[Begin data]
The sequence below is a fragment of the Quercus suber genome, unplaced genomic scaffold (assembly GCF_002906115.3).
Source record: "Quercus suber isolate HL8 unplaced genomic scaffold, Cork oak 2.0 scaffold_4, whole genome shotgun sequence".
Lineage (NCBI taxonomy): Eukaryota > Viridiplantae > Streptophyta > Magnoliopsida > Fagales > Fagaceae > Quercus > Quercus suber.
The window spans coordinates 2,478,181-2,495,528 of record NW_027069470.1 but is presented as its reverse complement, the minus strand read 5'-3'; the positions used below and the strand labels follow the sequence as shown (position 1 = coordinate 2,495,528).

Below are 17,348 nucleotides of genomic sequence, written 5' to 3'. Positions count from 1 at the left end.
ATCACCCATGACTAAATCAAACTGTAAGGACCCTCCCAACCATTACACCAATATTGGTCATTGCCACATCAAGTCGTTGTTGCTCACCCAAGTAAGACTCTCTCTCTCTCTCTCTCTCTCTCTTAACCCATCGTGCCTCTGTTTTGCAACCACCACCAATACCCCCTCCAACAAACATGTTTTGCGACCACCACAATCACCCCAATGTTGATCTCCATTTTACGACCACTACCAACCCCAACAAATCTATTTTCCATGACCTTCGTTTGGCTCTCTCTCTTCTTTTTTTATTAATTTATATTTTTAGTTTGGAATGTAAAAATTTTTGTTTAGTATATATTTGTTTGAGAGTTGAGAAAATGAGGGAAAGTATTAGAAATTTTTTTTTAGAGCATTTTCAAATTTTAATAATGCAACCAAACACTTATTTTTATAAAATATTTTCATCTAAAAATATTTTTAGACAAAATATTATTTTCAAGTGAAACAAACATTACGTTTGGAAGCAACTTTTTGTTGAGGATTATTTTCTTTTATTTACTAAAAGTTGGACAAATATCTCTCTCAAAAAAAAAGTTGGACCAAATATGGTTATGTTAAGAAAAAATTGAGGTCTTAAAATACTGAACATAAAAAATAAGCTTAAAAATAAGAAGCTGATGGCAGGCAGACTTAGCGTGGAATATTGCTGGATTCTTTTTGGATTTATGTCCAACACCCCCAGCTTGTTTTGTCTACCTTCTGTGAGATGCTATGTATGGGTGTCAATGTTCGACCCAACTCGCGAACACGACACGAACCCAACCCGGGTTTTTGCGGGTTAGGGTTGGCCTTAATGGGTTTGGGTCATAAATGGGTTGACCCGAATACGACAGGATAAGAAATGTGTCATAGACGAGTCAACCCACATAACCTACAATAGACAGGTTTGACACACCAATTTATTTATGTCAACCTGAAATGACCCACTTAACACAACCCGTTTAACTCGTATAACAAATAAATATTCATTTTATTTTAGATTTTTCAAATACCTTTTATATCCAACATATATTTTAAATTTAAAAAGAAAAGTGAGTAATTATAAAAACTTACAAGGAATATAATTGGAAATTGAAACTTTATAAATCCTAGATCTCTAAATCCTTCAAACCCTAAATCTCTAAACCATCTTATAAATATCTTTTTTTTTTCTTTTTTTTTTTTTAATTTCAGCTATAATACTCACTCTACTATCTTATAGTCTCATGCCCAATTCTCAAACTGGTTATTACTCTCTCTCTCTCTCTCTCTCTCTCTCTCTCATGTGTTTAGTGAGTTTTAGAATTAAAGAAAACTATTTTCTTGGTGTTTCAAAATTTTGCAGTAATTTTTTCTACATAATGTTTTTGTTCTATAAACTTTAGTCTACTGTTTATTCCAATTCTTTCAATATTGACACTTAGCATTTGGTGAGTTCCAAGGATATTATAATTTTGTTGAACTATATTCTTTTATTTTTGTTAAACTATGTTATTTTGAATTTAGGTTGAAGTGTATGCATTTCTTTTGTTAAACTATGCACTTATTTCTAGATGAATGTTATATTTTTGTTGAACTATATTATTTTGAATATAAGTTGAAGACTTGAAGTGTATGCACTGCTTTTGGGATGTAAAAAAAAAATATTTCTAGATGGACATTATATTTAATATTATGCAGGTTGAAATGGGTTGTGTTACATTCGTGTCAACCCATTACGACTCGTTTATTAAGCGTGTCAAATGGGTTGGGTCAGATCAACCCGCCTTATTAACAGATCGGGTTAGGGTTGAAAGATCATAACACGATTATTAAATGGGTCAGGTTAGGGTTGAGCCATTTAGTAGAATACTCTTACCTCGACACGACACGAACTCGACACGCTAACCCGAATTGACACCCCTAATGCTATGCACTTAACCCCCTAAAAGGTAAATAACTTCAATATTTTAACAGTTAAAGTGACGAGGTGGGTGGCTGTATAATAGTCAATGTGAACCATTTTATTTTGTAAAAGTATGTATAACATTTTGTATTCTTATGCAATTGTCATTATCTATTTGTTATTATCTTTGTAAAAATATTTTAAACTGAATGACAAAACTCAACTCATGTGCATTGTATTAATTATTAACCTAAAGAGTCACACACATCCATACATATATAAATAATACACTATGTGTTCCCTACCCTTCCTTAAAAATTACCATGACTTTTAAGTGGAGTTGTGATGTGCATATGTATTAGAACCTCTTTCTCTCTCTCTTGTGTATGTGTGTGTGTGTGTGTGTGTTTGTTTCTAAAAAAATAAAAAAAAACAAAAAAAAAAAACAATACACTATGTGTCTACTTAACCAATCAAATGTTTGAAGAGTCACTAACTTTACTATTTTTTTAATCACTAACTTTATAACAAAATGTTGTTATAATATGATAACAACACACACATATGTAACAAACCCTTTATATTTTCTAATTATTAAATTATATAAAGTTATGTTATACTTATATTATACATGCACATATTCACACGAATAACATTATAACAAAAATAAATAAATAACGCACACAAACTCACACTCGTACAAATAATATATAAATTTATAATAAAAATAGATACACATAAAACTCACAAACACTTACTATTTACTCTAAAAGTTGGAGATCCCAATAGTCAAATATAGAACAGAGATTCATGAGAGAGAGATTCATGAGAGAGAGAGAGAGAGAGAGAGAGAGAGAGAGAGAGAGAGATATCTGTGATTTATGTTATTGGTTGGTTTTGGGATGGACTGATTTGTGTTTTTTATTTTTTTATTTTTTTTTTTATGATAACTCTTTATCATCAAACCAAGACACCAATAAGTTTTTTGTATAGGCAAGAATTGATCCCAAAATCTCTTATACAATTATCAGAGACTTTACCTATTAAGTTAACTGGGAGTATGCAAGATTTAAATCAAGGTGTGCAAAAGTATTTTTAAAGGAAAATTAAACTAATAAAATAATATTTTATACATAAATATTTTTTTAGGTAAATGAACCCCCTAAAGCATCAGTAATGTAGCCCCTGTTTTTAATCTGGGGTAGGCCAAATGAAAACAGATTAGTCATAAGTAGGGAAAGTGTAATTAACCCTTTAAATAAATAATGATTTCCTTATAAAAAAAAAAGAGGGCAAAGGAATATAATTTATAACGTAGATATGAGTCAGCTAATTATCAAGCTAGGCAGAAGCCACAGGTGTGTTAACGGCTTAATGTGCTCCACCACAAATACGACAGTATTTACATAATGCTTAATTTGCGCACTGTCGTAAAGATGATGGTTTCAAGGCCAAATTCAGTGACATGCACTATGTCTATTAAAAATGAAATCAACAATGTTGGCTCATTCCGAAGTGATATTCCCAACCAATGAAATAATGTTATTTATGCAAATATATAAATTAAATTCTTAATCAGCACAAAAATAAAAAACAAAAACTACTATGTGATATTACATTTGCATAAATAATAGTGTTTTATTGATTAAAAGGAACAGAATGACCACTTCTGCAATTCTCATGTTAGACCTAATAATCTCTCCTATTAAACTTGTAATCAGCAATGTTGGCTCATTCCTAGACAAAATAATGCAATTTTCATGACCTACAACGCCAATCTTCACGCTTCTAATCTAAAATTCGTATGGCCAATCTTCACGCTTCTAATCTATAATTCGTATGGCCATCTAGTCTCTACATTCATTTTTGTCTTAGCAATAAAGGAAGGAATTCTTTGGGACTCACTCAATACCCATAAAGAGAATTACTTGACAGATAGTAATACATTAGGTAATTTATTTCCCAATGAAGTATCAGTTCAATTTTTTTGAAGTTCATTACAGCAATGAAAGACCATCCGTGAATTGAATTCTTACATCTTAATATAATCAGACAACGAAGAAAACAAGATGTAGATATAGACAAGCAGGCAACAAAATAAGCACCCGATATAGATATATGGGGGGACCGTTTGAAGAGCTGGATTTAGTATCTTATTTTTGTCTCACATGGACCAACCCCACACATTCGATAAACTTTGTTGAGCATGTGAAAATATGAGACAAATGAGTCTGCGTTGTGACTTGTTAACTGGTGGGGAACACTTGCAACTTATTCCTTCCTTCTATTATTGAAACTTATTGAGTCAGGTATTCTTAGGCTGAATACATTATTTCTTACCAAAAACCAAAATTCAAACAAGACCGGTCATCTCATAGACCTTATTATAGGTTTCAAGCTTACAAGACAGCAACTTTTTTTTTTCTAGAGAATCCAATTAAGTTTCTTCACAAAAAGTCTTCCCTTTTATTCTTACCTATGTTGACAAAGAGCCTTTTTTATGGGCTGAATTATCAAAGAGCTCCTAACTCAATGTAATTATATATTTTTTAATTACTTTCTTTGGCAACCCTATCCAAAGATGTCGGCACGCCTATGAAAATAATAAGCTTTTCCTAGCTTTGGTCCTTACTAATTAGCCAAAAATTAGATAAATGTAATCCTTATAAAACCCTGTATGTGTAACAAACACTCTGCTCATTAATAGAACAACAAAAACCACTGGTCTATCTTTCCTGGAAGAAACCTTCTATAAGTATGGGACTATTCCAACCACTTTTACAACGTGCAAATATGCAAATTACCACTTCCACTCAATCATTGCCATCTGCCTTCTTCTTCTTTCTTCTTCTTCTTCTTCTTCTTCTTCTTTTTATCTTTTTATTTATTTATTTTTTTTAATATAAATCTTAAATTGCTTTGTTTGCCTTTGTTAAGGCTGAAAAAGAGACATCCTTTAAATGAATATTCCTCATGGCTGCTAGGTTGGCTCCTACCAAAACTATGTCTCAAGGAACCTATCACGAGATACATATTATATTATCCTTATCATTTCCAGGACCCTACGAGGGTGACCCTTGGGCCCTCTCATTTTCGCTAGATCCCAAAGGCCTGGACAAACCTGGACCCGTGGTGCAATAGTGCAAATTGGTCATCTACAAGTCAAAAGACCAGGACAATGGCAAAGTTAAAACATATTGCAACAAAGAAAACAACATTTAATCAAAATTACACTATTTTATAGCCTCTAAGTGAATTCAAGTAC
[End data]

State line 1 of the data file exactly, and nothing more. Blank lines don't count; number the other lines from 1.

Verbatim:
The sequence below is a fragment of the Quercus suber genome, unplaced genomic scaffold (assembly GCF_002906115.3).